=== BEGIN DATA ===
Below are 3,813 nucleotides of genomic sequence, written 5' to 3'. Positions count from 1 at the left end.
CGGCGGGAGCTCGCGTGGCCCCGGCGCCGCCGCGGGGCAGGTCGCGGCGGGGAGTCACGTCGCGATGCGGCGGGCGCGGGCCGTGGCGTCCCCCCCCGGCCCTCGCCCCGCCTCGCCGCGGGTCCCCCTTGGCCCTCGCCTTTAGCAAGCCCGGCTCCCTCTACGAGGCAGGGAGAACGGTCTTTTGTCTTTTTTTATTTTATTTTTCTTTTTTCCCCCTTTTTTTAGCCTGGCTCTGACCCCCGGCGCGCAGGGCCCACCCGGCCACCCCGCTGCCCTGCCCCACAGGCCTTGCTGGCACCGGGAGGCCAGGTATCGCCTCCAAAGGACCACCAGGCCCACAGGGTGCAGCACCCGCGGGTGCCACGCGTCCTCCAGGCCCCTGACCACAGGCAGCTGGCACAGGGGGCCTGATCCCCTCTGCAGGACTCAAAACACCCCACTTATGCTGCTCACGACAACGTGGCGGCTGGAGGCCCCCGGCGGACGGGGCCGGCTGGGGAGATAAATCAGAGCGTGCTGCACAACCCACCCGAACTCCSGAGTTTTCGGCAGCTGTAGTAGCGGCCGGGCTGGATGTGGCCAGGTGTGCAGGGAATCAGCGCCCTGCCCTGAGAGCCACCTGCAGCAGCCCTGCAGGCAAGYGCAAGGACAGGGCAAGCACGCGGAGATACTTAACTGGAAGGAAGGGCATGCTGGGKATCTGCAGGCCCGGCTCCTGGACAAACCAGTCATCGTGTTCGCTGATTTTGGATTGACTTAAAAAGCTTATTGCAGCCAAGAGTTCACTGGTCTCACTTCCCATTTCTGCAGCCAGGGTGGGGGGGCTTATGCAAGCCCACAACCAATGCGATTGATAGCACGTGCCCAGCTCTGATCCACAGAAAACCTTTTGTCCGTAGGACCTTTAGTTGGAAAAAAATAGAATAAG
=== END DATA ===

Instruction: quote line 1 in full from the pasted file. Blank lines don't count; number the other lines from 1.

Below are 3,813 nucleotides of genomic sequence, written 5' to 3'. Positions count from 1 at the left end.